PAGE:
Disaster declared in East Vail
Ryan Summerlin June 19, 2003
A disaster has been declared in East Vail more than two weeks after water spilling from a busted freeway drain flooded streets and homes.
Stretches of Spruce Way and Columbine Drive were ruined when Bighorn Creek overflowed June 1. The surging creek also destroyed a culvert running under Interstate 70, causing a sinkhole the closed the freeway for about four days.
It appears the Colorado Department of Transportation will at least split the cost of repairing the damage to those streets. Repairs should begin in East Vail as soon as a final funding agreement is hammered out by Vail and the transportation agency, says Pam Brandmeyer, interim town manager.
“Everyone recognizes that there is an urgency to get in there and get things cleaned up, straightened out and put back together,” Brandmeyer said.
The disaster declaration is merely a legal tool that helps the town in its bid to get state – and perhaps even federal – agencies to help pay for the repairs. While fixing just the flood damage would cost less in the short term, it would likely require much more expensive repairs in the next five years, says Greg Hall, Vail’s public works director.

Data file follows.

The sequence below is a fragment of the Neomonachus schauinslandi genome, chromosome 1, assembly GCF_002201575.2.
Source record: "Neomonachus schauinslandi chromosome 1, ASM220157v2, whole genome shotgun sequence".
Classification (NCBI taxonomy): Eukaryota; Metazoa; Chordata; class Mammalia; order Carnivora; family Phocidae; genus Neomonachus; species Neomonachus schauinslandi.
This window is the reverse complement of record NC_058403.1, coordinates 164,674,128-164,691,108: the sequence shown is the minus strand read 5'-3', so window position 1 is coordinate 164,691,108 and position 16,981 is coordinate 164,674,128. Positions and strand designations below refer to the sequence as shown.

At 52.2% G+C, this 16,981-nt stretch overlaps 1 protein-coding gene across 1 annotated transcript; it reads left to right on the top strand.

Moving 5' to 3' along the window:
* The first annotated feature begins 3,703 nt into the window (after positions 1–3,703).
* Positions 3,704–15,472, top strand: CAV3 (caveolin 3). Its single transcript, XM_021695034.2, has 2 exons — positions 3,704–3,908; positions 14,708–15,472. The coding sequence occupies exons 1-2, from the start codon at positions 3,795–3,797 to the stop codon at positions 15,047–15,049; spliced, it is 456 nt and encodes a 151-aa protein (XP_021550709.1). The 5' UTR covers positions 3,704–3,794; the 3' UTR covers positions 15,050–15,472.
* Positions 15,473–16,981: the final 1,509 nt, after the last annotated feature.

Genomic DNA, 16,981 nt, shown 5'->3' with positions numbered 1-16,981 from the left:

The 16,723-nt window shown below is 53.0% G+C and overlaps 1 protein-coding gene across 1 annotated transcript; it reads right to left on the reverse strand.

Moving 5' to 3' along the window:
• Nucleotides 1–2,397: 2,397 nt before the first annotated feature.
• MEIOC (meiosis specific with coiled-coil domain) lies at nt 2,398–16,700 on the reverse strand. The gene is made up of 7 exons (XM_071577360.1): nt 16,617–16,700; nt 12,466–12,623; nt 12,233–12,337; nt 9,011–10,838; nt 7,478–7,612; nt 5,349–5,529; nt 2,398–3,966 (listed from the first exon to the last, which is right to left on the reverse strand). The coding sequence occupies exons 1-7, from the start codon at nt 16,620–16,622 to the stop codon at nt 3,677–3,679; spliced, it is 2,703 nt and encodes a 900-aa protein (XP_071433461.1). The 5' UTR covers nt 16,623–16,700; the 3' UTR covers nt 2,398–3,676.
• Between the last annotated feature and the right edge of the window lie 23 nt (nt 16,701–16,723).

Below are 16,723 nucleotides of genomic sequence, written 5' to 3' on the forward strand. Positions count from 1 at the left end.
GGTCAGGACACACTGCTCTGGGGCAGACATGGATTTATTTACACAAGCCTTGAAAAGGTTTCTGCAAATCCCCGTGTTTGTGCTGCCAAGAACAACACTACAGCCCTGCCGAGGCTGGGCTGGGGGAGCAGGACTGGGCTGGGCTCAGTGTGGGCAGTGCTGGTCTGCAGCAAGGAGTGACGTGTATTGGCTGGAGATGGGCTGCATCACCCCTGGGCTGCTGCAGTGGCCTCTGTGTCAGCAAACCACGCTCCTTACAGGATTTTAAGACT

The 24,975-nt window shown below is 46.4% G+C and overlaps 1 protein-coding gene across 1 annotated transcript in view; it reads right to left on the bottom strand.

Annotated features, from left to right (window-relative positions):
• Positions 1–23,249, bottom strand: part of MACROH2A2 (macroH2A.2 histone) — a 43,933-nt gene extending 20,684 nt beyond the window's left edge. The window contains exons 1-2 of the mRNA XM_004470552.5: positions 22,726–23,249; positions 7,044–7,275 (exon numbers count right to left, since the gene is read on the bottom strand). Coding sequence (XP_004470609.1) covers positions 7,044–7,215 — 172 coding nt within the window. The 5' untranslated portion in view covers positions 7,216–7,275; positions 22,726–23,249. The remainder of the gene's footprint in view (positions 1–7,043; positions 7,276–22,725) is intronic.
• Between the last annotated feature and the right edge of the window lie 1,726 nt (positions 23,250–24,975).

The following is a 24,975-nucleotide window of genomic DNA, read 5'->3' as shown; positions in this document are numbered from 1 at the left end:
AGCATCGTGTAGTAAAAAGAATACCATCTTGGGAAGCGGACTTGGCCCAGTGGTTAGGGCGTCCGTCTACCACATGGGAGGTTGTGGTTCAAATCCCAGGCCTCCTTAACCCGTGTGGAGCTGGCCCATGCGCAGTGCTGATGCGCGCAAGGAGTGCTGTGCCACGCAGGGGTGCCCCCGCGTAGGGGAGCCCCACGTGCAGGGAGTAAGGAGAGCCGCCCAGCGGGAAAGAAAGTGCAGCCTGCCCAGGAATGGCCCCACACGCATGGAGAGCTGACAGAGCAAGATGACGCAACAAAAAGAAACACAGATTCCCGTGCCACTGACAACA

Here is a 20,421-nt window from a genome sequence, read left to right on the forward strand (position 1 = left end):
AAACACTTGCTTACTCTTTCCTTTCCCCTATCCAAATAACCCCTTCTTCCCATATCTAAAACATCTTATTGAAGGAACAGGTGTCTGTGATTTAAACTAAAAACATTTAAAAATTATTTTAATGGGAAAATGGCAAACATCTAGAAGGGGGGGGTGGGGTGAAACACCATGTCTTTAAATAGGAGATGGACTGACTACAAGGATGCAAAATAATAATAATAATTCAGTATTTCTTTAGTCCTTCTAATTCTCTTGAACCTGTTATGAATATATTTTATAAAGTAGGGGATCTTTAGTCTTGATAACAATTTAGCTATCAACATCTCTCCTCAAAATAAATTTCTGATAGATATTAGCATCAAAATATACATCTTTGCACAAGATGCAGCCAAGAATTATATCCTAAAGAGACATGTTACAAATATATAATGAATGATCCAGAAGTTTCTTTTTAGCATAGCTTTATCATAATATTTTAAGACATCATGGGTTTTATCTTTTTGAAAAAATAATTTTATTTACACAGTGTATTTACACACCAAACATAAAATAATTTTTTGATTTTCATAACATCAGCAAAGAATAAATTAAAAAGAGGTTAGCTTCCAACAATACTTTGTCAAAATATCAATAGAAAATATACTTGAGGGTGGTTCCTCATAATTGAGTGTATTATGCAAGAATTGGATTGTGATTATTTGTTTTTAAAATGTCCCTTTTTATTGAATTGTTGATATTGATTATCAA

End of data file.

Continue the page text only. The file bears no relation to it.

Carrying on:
The Town Council therefore, has decided to completely re-do the damaged roads, estimating the cost at $253,000. The town is expecting the transportation agency to pitch in at least $141,000, and perhaps more.
“We’ll continue to negotiate toward outcomes that are important to us,” Brandmeyer said.
Town officials were scheduled to meet with the transportation agency Wednesday, and again on Friday. There is about $50,000 available in the town’s treasury for the repairs and any additional money would have to be taken from a fund used for major public constructions projects.
The town plans to rebuild approximately 1,800 feet of roadway. The project should preclude repairs for the next 30 to 40 years.
A number of homes were also flooded, and the town is referring homeowners’ claims to the transportation agency’s risk-management department.
Other private property also was damaged, including a pond near the Columbine Way condominiums that was clogged with debris when the swollen creek overflowed.
The creek is a popular fishing spot, as well as a local landmark, Brandmeyer said.
The town also may seek assistance from the transportation department to clean up the pond.
“That pond has been there since the start of Vail,” she said. “I think it’s very important to a lot of people.”
State disaster aid
East vail Homeowners who suffered flood damaged are being referred to the Colorado Department of Transportation’s risk management department: 1-303-757-9579 and 1-303-757-9491.
Matt Zalaznick can be reached at 949-0555, ext. 606, or via e-mail at firstname.lastname@example.org.